This coming Monday, March 8 is International Women’s Day. This year’s theme is “Choose to Challenge,” a call to action for everyone to challenge gender stereotypes and bias, call out gendered actions or assumptions, and help forge an inclusive world for everyone.
Nearly one year ago, I held a press conference with educators, students, law enforcement, and community members to highlight solutions to tackle the increasing mental health challenges students face. This was one of the last in-person press conferences at the Capitol before the pandemic emerged, and since then, student mental health struggles have only deepened.
One of these solutions would create the position of a school mental health services lead in the Department of Education, and today I presented this legislation to the House Education Policy Committee. The lead would assist school districts in assessing their comprehensive school mental health systems and implementing evidence-based mental health resources, tools, and practices. Minnesota is one of only six states that doesn’t currently have a position like this in its state Department of Education. I’m proud to have the support of NAMI Minnesota, the Coalition for Children with Disabilities, Education Minnesota, the American Foundation for Suicide Prevention, EdAllies and other advocates in support of the mental health services all students need to succeed and thrive.
Also this week, the House Environment Committee held a hearing on my bill to reform Minnesota’s civil forfeiture laws, and the Public Safety Committee held a hearing on my bill to allow prosecutor-initiated sentencing reviews. I’ll continue working on these important pieces of legislation to deliver equity in our state.
Last Friday Minnesota Management and Budget announced the February Economic Forecast, projecting a $1.6 billion positive budget balance for the next two years. This is good news, and a turnaround from November’s projection of a $1.3 billion deficit, largely due to an improving economic outlook and actions from the federal government.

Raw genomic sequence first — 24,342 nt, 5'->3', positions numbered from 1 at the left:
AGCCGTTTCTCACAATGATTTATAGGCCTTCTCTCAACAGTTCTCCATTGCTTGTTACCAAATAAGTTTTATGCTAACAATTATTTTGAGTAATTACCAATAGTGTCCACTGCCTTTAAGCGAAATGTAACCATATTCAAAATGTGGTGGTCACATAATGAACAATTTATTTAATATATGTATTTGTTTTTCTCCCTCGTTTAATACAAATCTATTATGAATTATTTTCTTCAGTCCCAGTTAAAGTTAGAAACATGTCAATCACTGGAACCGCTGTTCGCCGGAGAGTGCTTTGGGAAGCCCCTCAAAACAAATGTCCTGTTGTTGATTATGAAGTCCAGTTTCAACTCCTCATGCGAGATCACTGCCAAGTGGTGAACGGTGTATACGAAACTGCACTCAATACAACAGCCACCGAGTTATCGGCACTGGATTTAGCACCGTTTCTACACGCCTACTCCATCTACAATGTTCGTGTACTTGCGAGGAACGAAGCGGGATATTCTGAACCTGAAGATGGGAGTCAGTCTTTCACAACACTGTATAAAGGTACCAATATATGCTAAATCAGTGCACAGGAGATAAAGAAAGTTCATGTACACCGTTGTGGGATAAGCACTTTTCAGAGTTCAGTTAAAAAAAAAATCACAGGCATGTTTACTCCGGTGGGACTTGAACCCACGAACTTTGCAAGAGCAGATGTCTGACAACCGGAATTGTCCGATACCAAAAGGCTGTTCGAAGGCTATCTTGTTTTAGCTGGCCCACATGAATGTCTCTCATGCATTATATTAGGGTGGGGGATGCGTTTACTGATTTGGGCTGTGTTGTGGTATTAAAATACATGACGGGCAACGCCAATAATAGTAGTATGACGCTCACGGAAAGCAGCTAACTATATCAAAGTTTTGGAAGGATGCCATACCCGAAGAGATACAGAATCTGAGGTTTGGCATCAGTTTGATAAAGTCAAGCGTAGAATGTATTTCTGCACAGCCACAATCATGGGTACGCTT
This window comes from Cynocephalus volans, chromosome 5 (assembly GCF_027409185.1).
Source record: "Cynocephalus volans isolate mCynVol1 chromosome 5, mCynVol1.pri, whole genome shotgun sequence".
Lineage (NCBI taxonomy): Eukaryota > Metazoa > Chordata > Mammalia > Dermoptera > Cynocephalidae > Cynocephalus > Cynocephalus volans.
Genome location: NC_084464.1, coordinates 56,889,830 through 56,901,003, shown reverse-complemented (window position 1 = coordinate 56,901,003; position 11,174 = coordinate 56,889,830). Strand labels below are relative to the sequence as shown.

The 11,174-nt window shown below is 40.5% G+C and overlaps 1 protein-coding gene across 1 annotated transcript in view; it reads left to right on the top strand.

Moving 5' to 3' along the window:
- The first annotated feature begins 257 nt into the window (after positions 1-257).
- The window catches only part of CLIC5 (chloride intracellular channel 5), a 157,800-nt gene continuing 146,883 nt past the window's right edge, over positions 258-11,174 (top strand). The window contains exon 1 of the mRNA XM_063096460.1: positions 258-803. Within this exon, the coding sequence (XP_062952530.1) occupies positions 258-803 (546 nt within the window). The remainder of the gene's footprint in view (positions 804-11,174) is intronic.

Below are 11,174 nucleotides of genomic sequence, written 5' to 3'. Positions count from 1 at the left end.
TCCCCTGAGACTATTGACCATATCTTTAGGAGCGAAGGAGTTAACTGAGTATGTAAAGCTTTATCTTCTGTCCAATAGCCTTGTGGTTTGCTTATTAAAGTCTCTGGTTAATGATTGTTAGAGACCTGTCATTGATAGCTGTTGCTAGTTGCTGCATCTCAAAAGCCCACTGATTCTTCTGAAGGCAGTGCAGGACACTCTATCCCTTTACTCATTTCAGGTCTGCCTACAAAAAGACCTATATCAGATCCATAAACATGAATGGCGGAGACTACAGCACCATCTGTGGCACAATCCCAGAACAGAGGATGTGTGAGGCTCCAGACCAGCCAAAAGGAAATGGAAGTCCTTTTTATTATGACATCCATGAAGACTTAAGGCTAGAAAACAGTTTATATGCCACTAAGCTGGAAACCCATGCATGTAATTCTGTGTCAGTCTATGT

While our budget projection has improved, the number doesn’t take into account the real struggles too many Minnesotans are facing as a result of the COVID-19 pandemic. As we move forward, it’s important to focus on helping our students, workers, families, and small businesses rebound from the challenges they are facing. We must invest in our people and deliver affordable health care, great schools, and economic opportunity for everyone, no matter where we live or what we look like. I’ll work to ensure our state budget reflects these values.
This week the state received more good news on the COVID-19 vaccine front with the arrival of Johnson & Johnson’s single-dose vaccine. This will greatly aid in Minnesota’s distribution of the vaccine, the pace of which has been trending upward week over week. Already, 56 percent of Minnesotans age 65 or older have received at least one shot, putting us at a good pace to reach our goal of 70 percent by the end of March.
If you haven’t yet done so, sign up for Minnesota’s Vaccine Connector to alert you when you’re eligible and connect you with vaccine opportunities. It’s also a good idea to stay in touch with your own health care provider to find out if opportunities become available at your local clinic. There are plenty of reasons to be hopeful we’re nearing the end of this chapter, but we aren’t out of the woods yet. Please continue to practice social distancing, wear a mask around others, and get a test if you feel you need one. We will overcome this crisis together.
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Thank you for the opportunity to serve you.